Some blacks have asked why I didn't go to Howard or another historically black college. Some of them must be thinking that about Michelle Obama, too. I can only say that choosing a college wasn't an easy call. At The Post, I've written about young people in the District who are determined to attend a black college. That choice is often driven by black pride or the desire to continue a family legacy, much in the way that attending such schools as Yale and Cornell is passed down in some families. But some of these young African Americans tell me that they also feared not looking like everybody else, or that they were pressured by family and friends not to venture too far from what they know. In some instances, the choice between Harvard and Hampton can be seen as choosing to accept or reject your race. That can make an Ivy League acceptance letter seem more like a burden than a break.
But some of us still decide to go to "white" schools -- because it's a glittering line on a résumé, because we're compelled to try to own something that was once denied us, and because we hope that an Ivy League education may act as a kind of academic armor against misperceptions, assumptions and plain old bigotry. Like every other meritocrat, we're looking for an advantage, and we have particular reason to think that we may need one.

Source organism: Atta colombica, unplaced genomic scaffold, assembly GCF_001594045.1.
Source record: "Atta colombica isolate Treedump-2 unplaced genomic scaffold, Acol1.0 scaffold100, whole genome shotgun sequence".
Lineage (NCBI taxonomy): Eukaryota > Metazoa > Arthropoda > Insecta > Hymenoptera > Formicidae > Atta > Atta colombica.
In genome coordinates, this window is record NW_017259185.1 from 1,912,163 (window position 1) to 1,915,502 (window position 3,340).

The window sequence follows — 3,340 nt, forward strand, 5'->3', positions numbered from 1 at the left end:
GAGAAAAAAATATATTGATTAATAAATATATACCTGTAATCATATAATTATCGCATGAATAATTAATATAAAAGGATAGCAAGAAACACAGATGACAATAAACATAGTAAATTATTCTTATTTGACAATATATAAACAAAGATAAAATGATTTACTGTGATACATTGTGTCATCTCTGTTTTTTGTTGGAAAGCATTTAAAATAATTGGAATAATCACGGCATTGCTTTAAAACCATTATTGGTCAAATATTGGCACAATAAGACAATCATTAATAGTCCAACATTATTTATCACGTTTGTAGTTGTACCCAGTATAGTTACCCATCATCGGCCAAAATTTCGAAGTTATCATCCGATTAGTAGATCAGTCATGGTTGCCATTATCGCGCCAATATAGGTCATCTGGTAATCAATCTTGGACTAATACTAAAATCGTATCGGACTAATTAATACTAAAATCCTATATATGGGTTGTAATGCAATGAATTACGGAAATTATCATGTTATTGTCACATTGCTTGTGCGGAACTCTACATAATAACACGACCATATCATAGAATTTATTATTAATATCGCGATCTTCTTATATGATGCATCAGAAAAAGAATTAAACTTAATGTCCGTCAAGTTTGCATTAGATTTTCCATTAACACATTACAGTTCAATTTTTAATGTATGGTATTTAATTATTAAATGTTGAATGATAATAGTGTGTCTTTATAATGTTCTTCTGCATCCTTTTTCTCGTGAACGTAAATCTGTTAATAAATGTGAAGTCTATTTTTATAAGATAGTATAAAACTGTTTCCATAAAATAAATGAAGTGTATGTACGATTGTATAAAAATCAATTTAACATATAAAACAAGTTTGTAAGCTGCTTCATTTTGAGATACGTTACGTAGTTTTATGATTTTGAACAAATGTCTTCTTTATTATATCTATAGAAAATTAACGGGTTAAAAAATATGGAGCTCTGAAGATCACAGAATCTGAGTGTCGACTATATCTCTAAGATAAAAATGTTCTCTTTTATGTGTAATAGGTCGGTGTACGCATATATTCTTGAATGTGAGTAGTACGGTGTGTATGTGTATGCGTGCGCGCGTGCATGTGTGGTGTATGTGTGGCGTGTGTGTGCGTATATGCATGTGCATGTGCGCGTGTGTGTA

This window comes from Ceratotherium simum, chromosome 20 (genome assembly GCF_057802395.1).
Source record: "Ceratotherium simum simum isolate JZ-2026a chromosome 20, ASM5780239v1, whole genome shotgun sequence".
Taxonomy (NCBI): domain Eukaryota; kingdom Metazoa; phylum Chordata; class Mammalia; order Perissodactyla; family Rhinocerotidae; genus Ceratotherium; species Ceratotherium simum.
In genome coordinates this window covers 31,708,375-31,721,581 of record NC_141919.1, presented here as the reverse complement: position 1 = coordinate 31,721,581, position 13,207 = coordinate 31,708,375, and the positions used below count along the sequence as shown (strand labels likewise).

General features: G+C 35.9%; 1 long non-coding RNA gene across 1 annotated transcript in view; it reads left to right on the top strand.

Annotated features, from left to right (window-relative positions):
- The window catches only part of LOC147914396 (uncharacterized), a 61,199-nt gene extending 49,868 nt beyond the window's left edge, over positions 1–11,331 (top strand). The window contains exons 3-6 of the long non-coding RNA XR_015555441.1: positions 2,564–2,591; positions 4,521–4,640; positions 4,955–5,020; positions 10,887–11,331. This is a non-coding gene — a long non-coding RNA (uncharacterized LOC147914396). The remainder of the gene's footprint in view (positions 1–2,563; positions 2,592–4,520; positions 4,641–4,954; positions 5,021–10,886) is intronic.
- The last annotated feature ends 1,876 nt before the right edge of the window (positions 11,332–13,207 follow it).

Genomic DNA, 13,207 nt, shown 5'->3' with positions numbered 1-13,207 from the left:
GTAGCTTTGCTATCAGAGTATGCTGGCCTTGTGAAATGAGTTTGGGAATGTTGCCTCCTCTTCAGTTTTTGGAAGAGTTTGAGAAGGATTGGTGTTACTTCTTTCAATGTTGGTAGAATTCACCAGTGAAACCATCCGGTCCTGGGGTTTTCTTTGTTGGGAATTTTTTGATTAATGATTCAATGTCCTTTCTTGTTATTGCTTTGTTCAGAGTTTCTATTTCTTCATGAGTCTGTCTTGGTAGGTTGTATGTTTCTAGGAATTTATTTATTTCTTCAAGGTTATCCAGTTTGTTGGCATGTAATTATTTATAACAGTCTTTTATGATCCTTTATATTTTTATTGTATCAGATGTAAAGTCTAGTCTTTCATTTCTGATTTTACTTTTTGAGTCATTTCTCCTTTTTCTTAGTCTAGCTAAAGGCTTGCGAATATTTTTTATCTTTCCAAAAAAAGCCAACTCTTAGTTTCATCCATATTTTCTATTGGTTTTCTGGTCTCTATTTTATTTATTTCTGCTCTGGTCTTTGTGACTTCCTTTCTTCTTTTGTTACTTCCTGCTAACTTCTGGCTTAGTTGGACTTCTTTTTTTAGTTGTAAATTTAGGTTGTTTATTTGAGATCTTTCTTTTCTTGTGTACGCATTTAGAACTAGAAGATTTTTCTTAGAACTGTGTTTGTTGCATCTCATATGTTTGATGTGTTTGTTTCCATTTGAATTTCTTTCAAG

I imagine that some similar factors drove Michelle Obama to apply to Princeton, and I'm guessing that she arrived excited, eager to take in everything the campus had to offer. In her case, that meant a roommate from the South whose parents were so upset by the idea of their daughter living with a real live black girl that they called university officials to protest.
I showed up later than the potential future first lady, in September 1992, and I almost certainly had a less bumpy ride. Even though I'd attended a large, all-black public high school in the Long Island suburbs, I felt pretty comfortable about heading off to lily-white Princeton. (I was more worried about its sleepy suburban New Jersey location than about fitting in.) And my family was determined to launch me as fast and as far as America would permit. My parents had immigrated to the United States from Haiti in 1970 and landed in Brooklyn, where they perfected their English and quickly pursued college degrees from institutions that accommodated new immigrants with young families: New York's community and public colleges. They used education to establish a foothold in the United States, and they never let us forget their living example.
I was a good writer by high school standards, and my warm, savvy college counselor was on a first-name basis with admissions officers across the Ivy League. By the time senior year rolled around, she was confident that I could earn a spot at any college I wanted. Princeton gave me the best financial aid package, and I became a member of the class of 1996.